Ugh.  This one is painful.  In the comments to yesterday’s post about chiropractic, drlisamarie was kind enough to provide me with a link to an article (the abstract for the original paper can be found here) discussing the apparent benefits of chiropractic adjustment for sufferers of dyslexia and other learning disorders.  While it appears this article was meant as an ‘in your face’ to yours truly, it is little more than another sad example of what passes for evidence in chiropractic.  With apologies to Orac: The stupid.  It burns.

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Quack Chiropractic

August 17, 2009

Can chiropractic really get rid of with [sic] earaches and ear infections?  That was the title to an article posted on an alternative medicine blog last week.  The answer is, of course an emphatic  NO! Unfortunately, the author of the article didn’t consult me (or any credible scientific evidence) prior to submission and went on to answer the question in the affirmative, providing evidence that the title to this post may be redundant.  Oh boy.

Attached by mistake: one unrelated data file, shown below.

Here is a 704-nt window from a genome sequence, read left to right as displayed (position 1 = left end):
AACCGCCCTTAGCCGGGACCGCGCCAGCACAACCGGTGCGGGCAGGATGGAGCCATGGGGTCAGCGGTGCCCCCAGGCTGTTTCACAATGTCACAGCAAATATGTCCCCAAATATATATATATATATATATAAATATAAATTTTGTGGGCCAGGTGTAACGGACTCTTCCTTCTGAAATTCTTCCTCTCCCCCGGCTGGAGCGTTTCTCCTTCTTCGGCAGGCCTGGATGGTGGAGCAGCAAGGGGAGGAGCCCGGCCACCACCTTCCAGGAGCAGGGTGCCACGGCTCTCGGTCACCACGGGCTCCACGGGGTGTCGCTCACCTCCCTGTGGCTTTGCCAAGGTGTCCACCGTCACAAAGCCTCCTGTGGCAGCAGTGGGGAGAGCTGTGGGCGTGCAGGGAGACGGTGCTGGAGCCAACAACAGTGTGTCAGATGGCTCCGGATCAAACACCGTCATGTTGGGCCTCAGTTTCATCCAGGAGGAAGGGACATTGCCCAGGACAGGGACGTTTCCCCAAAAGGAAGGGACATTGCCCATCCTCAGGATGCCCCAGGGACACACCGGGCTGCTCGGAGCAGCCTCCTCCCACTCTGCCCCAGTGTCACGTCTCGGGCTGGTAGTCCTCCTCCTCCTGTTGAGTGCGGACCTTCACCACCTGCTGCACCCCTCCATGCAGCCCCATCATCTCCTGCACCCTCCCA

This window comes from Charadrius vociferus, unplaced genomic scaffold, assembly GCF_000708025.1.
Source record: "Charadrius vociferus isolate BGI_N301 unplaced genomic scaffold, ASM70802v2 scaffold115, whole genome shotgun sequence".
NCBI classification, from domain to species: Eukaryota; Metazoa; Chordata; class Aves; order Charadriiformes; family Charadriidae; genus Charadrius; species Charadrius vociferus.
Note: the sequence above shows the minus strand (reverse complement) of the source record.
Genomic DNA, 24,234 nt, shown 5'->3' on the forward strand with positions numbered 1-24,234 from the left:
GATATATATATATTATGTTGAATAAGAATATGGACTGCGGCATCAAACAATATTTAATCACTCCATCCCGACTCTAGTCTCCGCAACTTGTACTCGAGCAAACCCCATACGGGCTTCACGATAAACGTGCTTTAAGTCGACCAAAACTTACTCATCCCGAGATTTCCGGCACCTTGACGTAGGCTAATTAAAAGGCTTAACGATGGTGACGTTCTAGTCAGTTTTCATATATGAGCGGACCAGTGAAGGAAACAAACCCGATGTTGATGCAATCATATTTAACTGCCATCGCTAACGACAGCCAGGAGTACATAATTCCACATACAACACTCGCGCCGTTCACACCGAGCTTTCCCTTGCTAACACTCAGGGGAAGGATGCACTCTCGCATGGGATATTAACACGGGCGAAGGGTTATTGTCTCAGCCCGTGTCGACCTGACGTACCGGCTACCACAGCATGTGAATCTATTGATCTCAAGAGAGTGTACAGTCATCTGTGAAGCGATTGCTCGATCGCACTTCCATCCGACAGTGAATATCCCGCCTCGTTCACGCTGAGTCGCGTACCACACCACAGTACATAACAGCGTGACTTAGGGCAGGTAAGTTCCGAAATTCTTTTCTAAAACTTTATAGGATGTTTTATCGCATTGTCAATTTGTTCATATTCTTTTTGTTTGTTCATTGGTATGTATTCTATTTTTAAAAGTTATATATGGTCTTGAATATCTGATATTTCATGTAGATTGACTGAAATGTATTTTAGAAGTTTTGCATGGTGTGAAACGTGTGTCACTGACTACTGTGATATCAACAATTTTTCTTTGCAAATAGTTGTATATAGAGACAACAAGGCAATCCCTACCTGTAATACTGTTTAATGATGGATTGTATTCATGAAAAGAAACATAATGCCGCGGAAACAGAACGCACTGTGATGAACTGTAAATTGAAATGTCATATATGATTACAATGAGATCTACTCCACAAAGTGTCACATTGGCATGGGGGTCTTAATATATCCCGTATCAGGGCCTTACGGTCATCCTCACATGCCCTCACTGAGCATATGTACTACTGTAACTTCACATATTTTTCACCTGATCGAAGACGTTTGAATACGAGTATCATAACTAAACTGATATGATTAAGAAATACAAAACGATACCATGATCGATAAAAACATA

I understand that this is just one junk article on one alternative medicine blog.  I don’t even know if it’s a well known alternative medicine blog.  This is more a situation of just one ridiculous claim too many that finally sent me to the keyboard.  Claims like this are, unfortunately, not sparse in the chiropractic community, and I feel like I’ve been coming across them way too often recently.  It is depressingly easy to find a practitioner that will claim to treat ear infections, colic, and asthma.  Look a little harder, and it’s not much more difficult to find individuals who will treat autism, infertility, ADHD, Parkinson’s, etc.  There was a chiropractor in my hometown (population: a paltry 25,000) that publicly asserted he could treat pancreatic cancer.  As you might have guessed, there is absolutely zero credible scientific evidence to back up these claims.

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Simon Singh Libel Case Update

August 11, 2009